The most important tip I can give you on El Salvador  local food, and the only one that will make you elevate from being a tourist to becoming a real traveler immersed in the local culture, is “Stay away from McDonalds“. When visiting El Salvador, there is awesome local food to try. Head to the local eateries too, and go where the locals go. For me, the food, wine and and even the water is part of the travel experience.

What to Eat in El Salvador

The restaurant scene in El Salvador is influenced by many different cultures. Food options include Italian, Korean, Japanese, French, Chilean, American, Peruvian, Mexican, Spanish, Middle Eastern, German, Chinese, Argentinian and others. You can also easily find American fast food chains such as Burger King, McDonald’s, Wendy’s, KFC, Subway, Quiznos, Pizza Hut, Little Caesar’s, and Domino’s, in the largest cities in the country such as San Salvador, Merliot / Santa Tecla, and Santa Ana. Other franchises include Tony Romas’, Bennigans and others. Some of the best restaurants are located in Zona Rosa (Paradise, Alo Nuestro, 503). The typical Salvadoran diet includes lots of rice and beans, seafood (particularly among those who live on the coast), and the most common Salvadoran dish, the famous Pupusa, a round corn tortilla filled with cheese and other elements, usually chicharon (shredded pork meat). It’s widely agreed that the best pupusas in the country can be bought in Olocuilta, which you can get to along the highway on the way to the Comalapa airport. You will find 50+ pupusa stands there, competing for business. Also Salvadorans eat fried sliced plantains (platanos) usually with beans, sour cream, cheese and sometimes eggs, yuca con chicharron, pastelitos de carne, panes con pavo (turkey sandwiches), hand made tortillas among other very delicious Salvadoran foods. If you are staying on the coast, make sure you try the cóctel de conchas. It is a mix of black clams, lime juice, onions, tomatoes, cilantro, and chiles in a spicy black sauce. You can find them for about $3/bowl, using freshly harvested clams. A wide range of other seafood dishes can also be found. Many large modern supermarkets are scattered throughout the capital and in large towns, such as La Despensa de Don Juan and Super Selectos, which sell local produce and a large variety of international products. Like anywhere else in the world, these are a cheaper alternative to eating out every night.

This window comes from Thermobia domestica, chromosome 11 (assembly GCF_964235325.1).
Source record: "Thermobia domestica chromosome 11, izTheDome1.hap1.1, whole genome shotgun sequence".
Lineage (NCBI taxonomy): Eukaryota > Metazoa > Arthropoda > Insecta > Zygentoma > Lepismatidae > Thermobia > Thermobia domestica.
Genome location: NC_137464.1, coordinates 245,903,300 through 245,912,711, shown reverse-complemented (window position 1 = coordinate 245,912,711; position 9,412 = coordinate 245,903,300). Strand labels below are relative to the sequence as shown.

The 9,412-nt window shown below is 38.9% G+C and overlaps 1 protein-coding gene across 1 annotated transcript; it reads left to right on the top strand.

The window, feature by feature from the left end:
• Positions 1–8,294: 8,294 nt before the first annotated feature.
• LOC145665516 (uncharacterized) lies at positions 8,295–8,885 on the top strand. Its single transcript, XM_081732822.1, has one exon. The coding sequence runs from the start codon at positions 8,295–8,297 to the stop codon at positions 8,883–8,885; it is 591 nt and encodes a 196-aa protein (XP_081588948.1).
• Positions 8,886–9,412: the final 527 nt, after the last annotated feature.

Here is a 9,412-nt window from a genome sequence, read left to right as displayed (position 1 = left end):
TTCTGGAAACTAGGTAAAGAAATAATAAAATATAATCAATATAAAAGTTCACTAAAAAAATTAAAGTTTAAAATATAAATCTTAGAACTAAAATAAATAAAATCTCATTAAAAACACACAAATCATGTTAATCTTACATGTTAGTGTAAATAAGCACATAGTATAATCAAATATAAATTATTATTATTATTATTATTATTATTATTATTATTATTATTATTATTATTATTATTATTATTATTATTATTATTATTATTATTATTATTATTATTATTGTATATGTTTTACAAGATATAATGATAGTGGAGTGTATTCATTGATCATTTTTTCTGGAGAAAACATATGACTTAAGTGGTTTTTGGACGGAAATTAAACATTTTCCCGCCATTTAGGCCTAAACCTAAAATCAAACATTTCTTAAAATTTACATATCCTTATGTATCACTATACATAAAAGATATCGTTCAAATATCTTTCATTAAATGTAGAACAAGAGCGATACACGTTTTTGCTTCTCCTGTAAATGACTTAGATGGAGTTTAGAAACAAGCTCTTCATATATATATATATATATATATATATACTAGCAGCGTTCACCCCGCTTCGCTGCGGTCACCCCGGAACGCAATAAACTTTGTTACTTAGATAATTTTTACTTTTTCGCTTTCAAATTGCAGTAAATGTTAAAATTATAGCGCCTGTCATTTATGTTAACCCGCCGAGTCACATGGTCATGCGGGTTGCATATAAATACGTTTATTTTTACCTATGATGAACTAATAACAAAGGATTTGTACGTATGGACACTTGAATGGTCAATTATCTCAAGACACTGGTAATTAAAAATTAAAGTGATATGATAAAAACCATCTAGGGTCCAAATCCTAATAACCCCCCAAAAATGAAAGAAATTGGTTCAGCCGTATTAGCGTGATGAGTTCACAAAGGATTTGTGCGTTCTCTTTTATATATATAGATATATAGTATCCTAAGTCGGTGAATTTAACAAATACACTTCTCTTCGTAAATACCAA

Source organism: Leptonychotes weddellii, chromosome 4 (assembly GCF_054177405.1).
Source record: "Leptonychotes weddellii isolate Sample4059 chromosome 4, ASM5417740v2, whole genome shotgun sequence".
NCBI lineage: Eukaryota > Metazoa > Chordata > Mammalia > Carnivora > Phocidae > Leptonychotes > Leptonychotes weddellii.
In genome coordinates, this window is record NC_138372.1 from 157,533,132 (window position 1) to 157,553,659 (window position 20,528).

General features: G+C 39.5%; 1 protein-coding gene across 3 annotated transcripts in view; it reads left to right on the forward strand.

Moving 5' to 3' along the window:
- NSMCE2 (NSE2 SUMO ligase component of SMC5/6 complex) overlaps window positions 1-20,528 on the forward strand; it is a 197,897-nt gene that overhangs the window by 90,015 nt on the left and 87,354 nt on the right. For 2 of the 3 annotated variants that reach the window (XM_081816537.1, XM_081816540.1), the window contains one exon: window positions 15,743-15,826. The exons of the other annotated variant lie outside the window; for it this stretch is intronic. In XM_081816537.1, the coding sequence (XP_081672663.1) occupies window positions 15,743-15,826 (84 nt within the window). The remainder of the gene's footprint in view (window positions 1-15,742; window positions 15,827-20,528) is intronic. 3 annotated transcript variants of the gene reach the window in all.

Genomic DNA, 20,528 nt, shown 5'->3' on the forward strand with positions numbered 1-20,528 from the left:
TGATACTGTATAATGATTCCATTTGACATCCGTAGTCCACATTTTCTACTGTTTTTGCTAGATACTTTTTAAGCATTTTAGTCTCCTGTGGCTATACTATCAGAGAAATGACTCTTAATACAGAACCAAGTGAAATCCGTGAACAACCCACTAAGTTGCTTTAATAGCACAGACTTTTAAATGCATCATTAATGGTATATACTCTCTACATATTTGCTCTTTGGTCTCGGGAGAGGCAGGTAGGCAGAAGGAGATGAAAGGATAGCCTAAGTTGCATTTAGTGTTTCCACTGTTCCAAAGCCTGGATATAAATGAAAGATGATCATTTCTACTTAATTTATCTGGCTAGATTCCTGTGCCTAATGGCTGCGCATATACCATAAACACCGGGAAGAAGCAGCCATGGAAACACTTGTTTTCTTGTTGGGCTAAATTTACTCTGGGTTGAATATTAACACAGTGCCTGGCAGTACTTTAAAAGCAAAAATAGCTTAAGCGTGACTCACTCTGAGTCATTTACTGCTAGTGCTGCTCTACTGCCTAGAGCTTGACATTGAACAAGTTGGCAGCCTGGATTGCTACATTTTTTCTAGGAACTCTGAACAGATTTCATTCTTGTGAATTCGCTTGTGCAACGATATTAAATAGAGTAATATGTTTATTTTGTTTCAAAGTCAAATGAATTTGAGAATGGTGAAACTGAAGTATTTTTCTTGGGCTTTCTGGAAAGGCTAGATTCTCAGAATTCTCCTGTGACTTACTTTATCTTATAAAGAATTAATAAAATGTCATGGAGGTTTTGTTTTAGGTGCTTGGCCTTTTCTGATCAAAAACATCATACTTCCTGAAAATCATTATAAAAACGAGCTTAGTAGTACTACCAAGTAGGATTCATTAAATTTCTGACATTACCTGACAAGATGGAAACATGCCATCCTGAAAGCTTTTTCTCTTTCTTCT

What to Drink in El Salvador

Typical beverages and fruits Try the most delicious Horchata (made from rice and “morro” seeds) and Cebada (a smooth and sweet pink barley refreshment). If you prefer (at your own risk) to drink natural juices, such as: guava, jocote, arrayan, chirimoya, granadilla de “moco” and marañon. Furthermore, you should try to savour the local fruit, as: jocotes, marañon japones, green mango (with salt, lime, alhuaiste (ground pumpkin seed), manzana pedorra (orig.from Los Planes de Renderos), “nance”, “red or yellow almendras” salvadorenias, “hicaco”, “paterna” (also try the cooked paterna seed with lime and hot pepper, and don’t miss the suave and liquory aroma of “carao”. Clubs In San Salvador the trendiest night spot to visit is called La Zona Rosa and although doesn’t cover a large area, it’s home to many exclusive, upscale bars and nightclubs, and the best restaurants in town. A famous spot to go is a mall named Multiplaza where it has several clubs and bars. There’s also Paseo del Carmen. In San Miguel the famous Av. Roosevelt that hosts one of the biggest festivals in Central America in November is where you will find numerous bars and clubs for sexy nightlife.

Other local foods, or drinks that you recommend? Please add and comment.